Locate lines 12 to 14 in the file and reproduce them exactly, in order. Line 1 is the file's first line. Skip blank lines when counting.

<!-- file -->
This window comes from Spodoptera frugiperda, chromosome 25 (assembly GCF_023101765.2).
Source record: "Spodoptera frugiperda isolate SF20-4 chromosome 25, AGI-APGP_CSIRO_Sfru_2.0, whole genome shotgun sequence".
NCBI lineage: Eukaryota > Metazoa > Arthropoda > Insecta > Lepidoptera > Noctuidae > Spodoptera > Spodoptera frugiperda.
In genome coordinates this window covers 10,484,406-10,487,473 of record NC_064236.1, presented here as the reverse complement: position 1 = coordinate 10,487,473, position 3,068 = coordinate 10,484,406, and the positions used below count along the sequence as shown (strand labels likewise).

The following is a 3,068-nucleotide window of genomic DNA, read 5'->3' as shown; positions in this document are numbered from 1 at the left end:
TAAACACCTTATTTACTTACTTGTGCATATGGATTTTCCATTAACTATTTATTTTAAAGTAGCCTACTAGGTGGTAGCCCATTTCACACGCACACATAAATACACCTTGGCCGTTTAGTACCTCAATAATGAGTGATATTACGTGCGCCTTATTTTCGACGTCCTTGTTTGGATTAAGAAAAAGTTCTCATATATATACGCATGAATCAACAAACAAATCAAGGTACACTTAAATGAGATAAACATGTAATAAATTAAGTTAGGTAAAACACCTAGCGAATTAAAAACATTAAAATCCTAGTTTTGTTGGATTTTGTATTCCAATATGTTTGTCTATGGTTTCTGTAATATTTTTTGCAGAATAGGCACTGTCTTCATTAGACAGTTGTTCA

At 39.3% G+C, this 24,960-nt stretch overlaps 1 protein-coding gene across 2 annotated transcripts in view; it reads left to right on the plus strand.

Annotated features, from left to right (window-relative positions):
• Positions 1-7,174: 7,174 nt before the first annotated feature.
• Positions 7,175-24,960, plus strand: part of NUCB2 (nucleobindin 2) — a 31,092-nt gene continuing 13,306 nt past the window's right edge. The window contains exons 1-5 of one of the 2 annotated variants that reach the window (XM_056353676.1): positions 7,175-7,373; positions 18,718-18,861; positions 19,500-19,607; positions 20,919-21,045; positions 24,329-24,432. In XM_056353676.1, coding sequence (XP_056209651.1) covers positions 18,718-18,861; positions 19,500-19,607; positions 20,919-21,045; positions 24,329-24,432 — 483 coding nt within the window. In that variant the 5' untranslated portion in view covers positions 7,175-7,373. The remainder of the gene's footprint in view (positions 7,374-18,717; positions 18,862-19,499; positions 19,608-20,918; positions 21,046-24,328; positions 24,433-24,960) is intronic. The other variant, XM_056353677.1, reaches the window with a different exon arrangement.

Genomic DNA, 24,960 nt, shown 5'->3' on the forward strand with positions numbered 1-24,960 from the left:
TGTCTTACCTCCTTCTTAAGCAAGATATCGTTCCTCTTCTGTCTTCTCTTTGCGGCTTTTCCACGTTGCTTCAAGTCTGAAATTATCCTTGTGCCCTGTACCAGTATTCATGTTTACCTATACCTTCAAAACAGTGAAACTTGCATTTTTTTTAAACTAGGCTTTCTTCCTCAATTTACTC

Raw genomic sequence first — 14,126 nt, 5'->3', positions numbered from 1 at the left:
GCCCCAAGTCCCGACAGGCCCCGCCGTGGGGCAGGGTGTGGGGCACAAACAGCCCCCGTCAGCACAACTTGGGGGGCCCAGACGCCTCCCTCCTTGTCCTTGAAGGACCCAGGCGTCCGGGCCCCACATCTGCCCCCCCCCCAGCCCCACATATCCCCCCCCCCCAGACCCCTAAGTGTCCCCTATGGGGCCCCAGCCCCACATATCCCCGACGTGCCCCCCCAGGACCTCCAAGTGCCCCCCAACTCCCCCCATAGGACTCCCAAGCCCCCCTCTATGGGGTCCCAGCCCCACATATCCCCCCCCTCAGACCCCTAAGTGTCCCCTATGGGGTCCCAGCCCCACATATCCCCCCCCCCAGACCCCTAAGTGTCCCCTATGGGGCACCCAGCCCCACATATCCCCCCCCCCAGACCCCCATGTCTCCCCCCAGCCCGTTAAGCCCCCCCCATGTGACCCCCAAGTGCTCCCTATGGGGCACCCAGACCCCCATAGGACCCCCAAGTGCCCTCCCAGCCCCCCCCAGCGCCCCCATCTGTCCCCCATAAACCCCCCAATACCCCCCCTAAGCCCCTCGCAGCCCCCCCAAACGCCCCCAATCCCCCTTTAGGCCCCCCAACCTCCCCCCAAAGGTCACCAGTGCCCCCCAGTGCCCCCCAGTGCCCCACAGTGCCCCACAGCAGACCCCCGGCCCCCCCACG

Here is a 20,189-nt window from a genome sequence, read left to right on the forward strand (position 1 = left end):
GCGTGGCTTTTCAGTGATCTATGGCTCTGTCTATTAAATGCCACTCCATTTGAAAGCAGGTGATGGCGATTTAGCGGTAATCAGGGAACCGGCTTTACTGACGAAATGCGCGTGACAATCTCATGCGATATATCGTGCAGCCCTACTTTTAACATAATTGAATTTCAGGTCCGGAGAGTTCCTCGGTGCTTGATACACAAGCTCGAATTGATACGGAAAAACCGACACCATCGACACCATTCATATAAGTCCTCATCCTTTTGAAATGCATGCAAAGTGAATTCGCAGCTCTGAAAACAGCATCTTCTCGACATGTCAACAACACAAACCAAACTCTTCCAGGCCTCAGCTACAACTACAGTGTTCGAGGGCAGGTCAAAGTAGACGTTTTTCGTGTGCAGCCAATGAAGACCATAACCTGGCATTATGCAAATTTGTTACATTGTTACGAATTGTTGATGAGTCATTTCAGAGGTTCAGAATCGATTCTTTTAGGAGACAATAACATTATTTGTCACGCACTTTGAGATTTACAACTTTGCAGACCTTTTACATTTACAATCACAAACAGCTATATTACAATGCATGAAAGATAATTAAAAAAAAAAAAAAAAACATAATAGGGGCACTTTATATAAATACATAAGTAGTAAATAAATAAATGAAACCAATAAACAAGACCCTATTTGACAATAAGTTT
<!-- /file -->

TGTCTTACCTCCTTCTTAAGCAAGATATCGTTCCTCTTCTGTCTTCTCTTTGCGGCTTTTCCACGTTGCTTCAAGTCTGAAATTATCCTTGTGCCCTGTACCAGTATTCATGTTTACCTATACCTTCAAAACAGTGAAACTTGCATTTTTTTTAAACTAGGCTTTCTTCCTCAATTTACTC

Raw genomic sequence first — 14,126 nt, 5'->3', positions numbered from 1 at the left:
GCCCCAAGTCCCGACAGGCCCCGCCGTGGGGCAGGGTGTGGGGCACAAACAGCCCCCGTCAGCACAACTTGGGGGGCCCAGACGCCTCCCTCCTTGTCCTTGAAGGACCCAGGCGTCCGGGCCCCACATCTGCCCCCCCCCCAGCCCCACATATCCCCCCCCCCCAGACCCCTAAGTGTCCCCTATGGGGCCCCAGCCCCACATATCCCCGACGTGCCCCCCCAGGACCTCCAAGTGCCCCCCAACTCCCCCCATAGGACTCCCAAGCCCCCCTCTATGGGGTCCCAGCCCCACATATCCCCCCCCTCAGACCCCTAAGTGTCCCCTATGGGGTCCCAGCCCCACATATCCCCCCCCCCAGACCCCTAAGTGTCCCCTATGGGGCACCCAGCCCCACATATCCCCCCCCCCAGACCCCCATGTCTCCCCCCAGCCCGTTAAGCCCCCCCCATGTGACCCCCAAGTGCTCCCTATGGGGCACCCAGACCCCCATAGGACCCCCAAGTGCCCTCCCAGCCCCCCCCAGCGCCCCCATCTGTCCCCCATAAACCCCCCAATACCCCCCCTAAGCCCCTCGCAGCCCCCCCAAACGCCCCCAATCCCCCTTTAGGCCCCCCAACCTCCCCCCAAAGGTCACCAGTGCCCCCCAGTGCCCCCCAGTGCCCCACAGTGCCCCACAGCAGACCCCCGGCCCCCCCACG